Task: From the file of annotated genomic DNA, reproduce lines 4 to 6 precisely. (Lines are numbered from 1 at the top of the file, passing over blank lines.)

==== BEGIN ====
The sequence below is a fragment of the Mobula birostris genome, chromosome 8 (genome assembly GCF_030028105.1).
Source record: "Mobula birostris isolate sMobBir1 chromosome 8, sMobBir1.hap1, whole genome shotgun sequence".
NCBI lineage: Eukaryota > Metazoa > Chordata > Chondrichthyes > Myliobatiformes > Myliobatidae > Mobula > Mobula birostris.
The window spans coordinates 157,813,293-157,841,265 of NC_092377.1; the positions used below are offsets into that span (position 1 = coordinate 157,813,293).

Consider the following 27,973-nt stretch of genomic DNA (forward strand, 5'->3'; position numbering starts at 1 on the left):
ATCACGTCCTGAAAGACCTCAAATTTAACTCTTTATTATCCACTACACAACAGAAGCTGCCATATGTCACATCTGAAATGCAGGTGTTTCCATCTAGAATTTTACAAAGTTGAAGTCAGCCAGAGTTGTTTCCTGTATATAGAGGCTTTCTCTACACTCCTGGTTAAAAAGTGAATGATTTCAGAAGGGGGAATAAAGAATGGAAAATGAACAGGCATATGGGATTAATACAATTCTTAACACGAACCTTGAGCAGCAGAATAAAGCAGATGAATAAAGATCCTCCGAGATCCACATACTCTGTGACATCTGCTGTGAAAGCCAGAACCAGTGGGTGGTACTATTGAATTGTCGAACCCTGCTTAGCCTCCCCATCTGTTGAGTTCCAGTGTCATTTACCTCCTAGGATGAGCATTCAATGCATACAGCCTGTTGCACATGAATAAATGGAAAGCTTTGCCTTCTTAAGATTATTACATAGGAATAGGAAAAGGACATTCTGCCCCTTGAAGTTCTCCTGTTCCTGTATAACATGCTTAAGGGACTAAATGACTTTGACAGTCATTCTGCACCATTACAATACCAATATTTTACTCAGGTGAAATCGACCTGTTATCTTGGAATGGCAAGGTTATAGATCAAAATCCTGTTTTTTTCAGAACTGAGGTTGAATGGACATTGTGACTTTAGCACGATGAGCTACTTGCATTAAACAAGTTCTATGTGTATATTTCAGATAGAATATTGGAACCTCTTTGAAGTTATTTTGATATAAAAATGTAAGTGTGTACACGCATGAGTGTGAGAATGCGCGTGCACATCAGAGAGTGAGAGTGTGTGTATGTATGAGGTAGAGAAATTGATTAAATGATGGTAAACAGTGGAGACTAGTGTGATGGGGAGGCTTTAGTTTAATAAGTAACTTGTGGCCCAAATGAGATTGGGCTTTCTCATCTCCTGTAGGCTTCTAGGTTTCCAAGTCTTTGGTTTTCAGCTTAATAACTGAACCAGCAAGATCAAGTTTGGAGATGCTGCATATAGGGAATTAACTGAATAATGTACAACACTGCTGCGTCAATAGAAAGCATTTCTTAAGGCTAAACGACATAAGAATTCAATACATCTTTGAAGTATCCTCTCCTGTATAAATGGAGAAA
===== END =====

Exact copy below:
The window spans coordinates 157,813,293-157,841,265 of NC_092377.1; the positions used below are offsets into that span (position 1 = coordinate 157,813,293).

Consider the following 27,973-nt stretch of genomic DNA (forward strand, 5'->3'; position numbering starts at 1 on the left):
ATCACGTCCTGAAAGACCTCAAATTTAACTCTTTATTATCCACTACACAACAGAAGCTGCCATATGTCACATCTGAAATGCAGGTGTTTCCATCTAGAATTTTACAAAGTTGAAGTCAGCCAGAGTTGTTTCCTGTATATAGAGGCTTTCTCTACACTCCTGGTTAAAAAGTGAATGATTTCAGAAGGGGGAATAAAGAATGGAAAATGAACAGGCATATGGGATTAATACAATTCTTAACACGAACCTTGAGCAGCAGAATAAAGCAGATGAATAAAGATCCTCCGAGATCCACATACTCTGTGACATCTGCTGTGAAAGCCAGAACCAGTGGGTGGTACTATTGAATTGTCGAACCCTGCTTAGCCTCCCCATCTGTTGAGTTCCAGTGTCATTTACCTCCTAGGATGAGCATTCAATGCATACAGCCTGTTGCACATGAATAAATGGAAAGCTTTGCCTTCTTAAGATTATTACATAGGAATAGGAAAAGGACATTCTGCCCCTTGAAGTTCTCCTGTTCCTGTATAACATGCTTAAGGGACTAAATGACTTTGACAGTCATTCTGCACCATTACAATACCAATATTTTACTCAGGTGAAATCGACCTGTTATCTTGGAATGGCAAGGTTATAGATCAAAATCCTGTTTTTTTCAGAACTGAGGTTGAATGGACATTGTGACTTTAGCACGATGAGCTACTTGCATTAAACAAGTTCTATGTGTATATTTCAGATAGAATATTGGAACCTCTTTGAAGTTATTTTGATATAAAAATGTAAGTGTGTACACGCATGAGTGTGAGAATGCGCGTGCACATCAGAGAGTGAGAGTGTGTGTATGTATGAGGTAGAGAAATTGATTAAATGATGGTAAACAGTGGAGACTAGTGTGATGGGGAGGCTTTAGTTTAATAAGTAACTTGTGGCCCAAATGAGATTGGGCTTTCTCATCTCCTGTAGGCTTCTAGGTTTCCAAGTCTTTGGTTTTCAGCTTAATAACTGAACCAGCAAGATCAAGTTTGGAGATGCTGCATATAGGGAATTAACTGAATAATGTACAACACTGCTGCGTCAATAGAAAGCATTTCTTAAGGCTAAACGACATAAGAATTCAATACATCTTTGAAGTATCCTCTCCTGTATAAATGGAGAAA